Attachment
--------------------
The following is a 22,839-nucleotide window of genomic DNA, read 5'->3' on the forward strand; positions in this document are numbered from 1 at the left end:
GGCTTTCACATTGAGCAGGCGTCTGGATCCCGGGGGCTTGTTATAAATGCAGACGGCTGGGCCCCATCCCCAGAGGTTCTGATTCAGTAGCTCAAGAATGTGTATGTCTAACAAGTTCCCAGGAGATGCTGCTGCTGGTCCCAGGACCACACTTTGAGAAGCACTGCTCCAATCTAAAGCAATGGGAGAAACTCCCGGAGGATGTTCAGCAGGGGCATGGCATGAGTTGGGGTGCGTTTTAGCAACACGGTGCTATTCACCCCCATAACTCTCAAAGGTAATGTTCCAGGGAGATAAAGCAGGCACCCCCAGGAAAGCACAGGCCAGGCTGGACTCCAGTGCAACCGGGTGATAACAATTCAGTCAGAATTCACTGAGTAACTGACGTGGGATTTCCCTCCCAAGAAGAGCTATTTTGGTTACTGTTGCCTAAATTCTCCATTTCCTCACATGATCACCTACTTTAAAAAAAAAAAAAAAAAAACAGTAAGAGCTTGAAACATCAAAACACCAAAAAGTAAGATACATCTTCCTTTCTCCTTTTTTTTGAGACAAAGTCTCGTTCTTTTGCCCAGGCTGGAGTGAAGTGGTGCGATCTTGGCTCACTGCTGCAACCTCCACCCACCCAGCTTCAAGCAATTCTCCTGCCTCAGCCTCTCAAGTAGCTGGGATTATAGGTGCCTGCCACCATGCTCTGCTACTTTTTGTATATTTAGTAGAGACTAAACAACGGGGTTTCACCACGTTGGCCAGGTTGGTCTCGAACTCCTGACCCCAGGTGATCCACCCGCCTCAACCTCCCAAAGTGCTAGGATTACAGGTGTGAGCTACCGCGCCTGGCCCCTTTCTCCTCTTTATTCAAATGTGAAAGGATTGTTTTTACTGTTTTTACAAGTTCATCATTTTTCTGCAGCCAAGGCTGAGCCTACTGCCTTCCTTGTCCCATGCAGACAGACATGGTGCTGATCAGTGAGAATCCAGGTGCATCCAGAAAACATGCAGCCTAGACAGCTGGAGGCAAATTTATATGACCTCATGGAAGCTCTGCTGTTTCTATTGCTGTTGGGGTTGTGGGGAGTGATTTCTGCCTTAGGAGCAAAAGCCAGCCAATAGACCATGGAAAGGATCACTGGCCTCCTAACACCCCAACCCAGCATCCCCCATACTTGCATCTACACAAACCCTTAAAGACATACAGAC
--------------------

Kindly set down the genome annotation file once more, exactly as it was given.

The following is a 22,839-nucleotide window of genomic DNA, read 5'->3' on the forward strand; positions in this document are numbered from 1 at the left end:
GGCTTTCACATTGAGCAGGCGTCTGGATCCCGGGGGCTTGTTATAAATGCAGACGGCTGGGCCCCATCCCCAGAGGTTCTGATTCAGTAGCTCAAGAATGTGTATGTCTAACAAGTTCCCAGGAGATGCTGCTGCTGGTCCCAGGACCACACTTTGAGAAGCACTGCTCCAATCTAAAGCAATGGGAGAAACTCCCGGAGGATGTTCAGCAGGGGCATGGCATGAGTTGGGGTGCGTTTTAGCAACACGGTGCTATTCACCCCCATAACTCTCAAAGGTAATGTTCCAGGGAGATAAAGCAGGCACCCCCAGGAAAGCACAGGCCAGGCTGGACTCCAGTGCAACCGGGTGATAACAATTCAGTCAGAATTCACTGAGTAACTGACGTGGGATTTCCCTCCCAAGAAGAGCTATTTTGGTTACTGTTGCCTAAATTCTCCATTTCCTCACATGATCACCTACTTTAAAAAAAAAAAAAAAAAAACAGTAAGAGCTTGAAACATCAAAACACCAAAAAGTAAGATACATCTTCCTTTCTCCTTTTTTTTGAGACAAAGTCTCGTTCTTTTGCCCAGGCTGGAGTGAAGTGGTGCGATCTTGGCTCACTGCTGCAACCTCCACCCACCCAGCTTCAAGCAATTCTCCTGCCTCAGCCTCTCAAGTAGCTGGGATTATAGGTGCCTGCCACCATGCTCTGCTACTTTTTGTATATTTAGTAGAGACTAAACAACGGGGTTTCACCACGTTGGCCAGGTTGGTCTCGAACTCCTGACCCCAGGTGATCCACCCGCCTCAACCTCCCAAAGTGCTAGGATTACAGGTGTGAGCTACCGCGCCTGGCCCCTTTCTCCTCTTTATTCAAATGTGAAAGGATTGTTTTTACTGTTTTTACAAGTTCATCATTTTTCTGCAGCCAAGGCTGAGCCTACTGCCTTCCTTGTCCCATGCAGACAGACATGGTGCTGATCAGTGAGAATCCAGGTGCATCCAGAAAACATGCAGCCTAGACAGCTGGAGGCAAATTTATATGACCTCATGGAAGCTCTGCTGTTTCTATTGCTGTTGGGGTTGTGGGGAGTGATTTCTGCCTTAGGAGCAAAAGCCAGCCAATAGACCATGGAAAGGATCACTGGCCTCCTAACACCCCAACCCAGCATCCCCCATACTTGCATCTACACAAACCCTTAAAGACATACAGAC